It stops at, "oh wasn't that something?" Instead of being the beginning of a sentence, it is the punctuation at the end. It becomes a nice story to tell. It becomes a video to share. But rarely does it ever translate into something more than something yucky or nice to observe.

If I was going to make a broad statement, I'd say we have become a society of observers, many times being all too willing to be the spectators of other people's lives, often glad (if honest) that what is happening on the field over there doesn't directly involve us. Thankfully we can just drink our beer and place our attention on the cheerleaders.

I just know some people will hate that metaphor. Well. I hate the fact that it is a pretty apt metaphor for the not so pretty thing is stands for.

For over two years now I have often tip-toed around this subject. It is hard being the one in need. Everything you say - whether it is about you or not - is thought to be about you. It is much easier when someone else is involved; there is a much greater freedom to say things because it isn't about you. In some ways, it even becomes more a story about you, the person trying to help, than the person or situation you are trying to help. Somehow that might make the story more palatable, I guess.

It is hard on the toes and other things to walk around that way. Those who know me know that I often really say how I feel to them because they won't take offense at what I say. We dance around so much stuff in society, often never directly looking at the things that make us uncomfortable.

I write the things I write because I feel at the very least, we can look at things, and be honest about what they are, instead of fabricating the types of things that keep us from acknowledging reality, including the fact that anything we communicate about that we don't want to deal with is considered negative and should somehow be shunned, changed or in some way corrected.

I have often said I want to be in people's faces, and it is not because I want them to be antagonized or angry. It is because I want them to have a chance of seeing something they may otherwise miss. My friend Sherri often has told me how she wasn't sure about me at first. But she was willing to get past what she felt, and get to know me. As a result, it seems we have an incredible relationship that works quite well for both of us.

Sometimes things have to be in our face to see them. All I can do is ask you to look. You can choose to do whatever you like with what you see...but please just look. Please consider looking at the things that make you uncomfortable. Sadly, we just never know when we might be in the circumstances we tried so hard to avoid. We just never know when everything we have might seem to fall apart. We just never know when all the things we thought were real and permanent and enduring will show just how unreal and uncertain they are.

I wish I had had more understanding of things before I was so deeply immersed in them. And yet, because I was not, it does allow me the perspective of knowing just how uncomfortable my conversations can often be. I can't really think of many - if any - times I saw messages like mine before all of this. Would it have mattered? Would it have made a difference? It is hard to say, but I do wonder.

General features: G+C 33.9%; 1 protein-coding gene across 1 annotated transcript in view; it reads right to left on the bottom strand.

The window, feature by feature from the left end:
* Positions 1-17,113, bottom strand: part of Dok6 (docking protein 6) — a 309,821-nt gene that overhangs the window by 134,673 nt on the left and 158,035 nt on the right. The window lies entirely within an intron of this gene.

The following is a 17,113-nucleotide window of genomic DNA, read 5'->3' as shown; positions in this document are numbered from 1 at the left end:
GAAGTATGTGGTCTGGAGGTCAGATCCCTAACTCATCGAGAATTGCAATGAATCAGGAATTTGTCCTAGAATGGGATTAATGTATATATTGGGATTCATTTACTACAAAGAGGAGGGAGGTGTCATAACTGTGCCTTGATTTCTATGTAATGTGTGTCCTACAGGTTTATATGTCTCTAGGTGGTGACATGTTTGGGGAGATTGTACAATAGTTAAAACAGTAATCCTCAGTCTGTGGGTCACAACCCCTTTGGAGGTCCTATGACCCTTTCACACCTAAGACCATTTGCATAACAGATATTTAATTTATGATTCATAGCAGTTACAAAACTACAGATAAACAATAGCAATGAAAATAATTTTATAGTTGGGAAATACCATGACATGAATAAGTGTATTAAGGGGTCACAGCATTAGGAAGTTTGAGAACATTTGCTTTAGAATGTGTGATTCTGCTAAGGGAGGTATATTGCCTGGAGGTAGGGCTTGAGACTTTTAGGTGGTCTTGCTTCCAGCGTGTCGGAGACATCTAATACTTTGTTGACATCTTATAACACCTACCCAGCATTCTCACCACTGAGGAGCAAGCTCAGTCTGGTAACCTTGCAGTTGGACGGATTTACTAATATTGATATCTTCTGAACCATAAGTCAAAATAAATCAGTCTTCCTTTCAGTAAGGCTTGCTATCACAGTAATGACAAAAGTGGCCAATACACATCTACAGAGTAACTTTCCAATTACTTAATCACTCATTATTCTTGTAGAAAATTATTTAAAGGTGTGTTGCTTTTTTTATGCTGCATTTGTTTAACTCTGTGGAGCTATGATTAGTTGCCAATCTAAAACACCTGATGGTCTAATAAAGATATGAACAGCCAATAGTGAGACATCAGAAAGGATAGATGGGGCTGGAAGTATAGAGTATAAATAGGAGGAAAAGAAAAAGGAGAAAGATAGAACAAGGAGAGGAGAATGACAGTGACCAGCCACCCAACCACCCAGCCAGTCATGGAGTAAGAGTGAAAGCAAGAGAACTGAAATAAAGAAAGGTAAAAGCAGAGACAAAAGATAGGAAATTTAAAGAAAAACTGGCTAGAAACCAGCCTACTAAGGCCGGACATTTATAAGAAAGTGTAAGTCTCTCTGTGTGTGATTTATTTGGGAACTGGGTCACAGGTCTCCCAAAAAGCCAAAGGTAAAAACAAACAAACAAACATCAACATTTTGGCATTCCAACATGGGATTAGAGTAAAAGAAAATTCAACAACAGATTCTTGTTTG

I also wonder if anyone pays attention to the things I write about. I am told by some how profound and objective some of my posts are. I know people are paying attention in some way. This blog has had over 50,000 views at this point. People are showing up for some reason.

We owe it to ourselves to be honest. It isn't comfortable, but maybe over time we can get better about it if we don't feel so awkward about it.

One thing I have heard way too many times is that this is the "real world." "This" is the world we live in. There is a level of acceptance there that "should" probably not be there. Why do we allow ourselves to accept the things that really aren't working? Why do we do a collective shrug, and just keep going, only to be jarred awake when we run into the very things we have avoided or judged or...?

Nothing will change if we don't give ourselves the benefit of being honest (at least with ourselves) about what we do or don't do.

Be honest about why you do or don't do something. Be aware of who you are doing it for. Do your words really have meaning for the other person, or do they just make you feel better? Stop. Look. Listen. Take some sort of Action. More often.

I cannot tell you what a difference being able to speak my mind makes. Yes. It does suck at times. But it is amazing to be able to speak things as they are. We really have to work at separating out the judgments of the things from the things themselves to be able to be more free about the things.

And, that, my friends - as you can likely guess - goes for just about anyone or anything.

I have tried to re-read this a couple of times. My mind feels a bit "blurry." It has been a very emotional and rocky and exhausting couple of days. It took everything I had to get out of bed, and I haven't been able to really accomplish much.

I hope that somewhere in this post there is something that will be heard, and has some value. I was told today that I have the earmarks of a "revolutionary." I don't know what I think of that. I just feel like a person who is trying desperately to survive. I am so overwhelmed, though, there are times lately I feel my brain just wanting to not have to make another decision, and it feels like it just wants to shut down.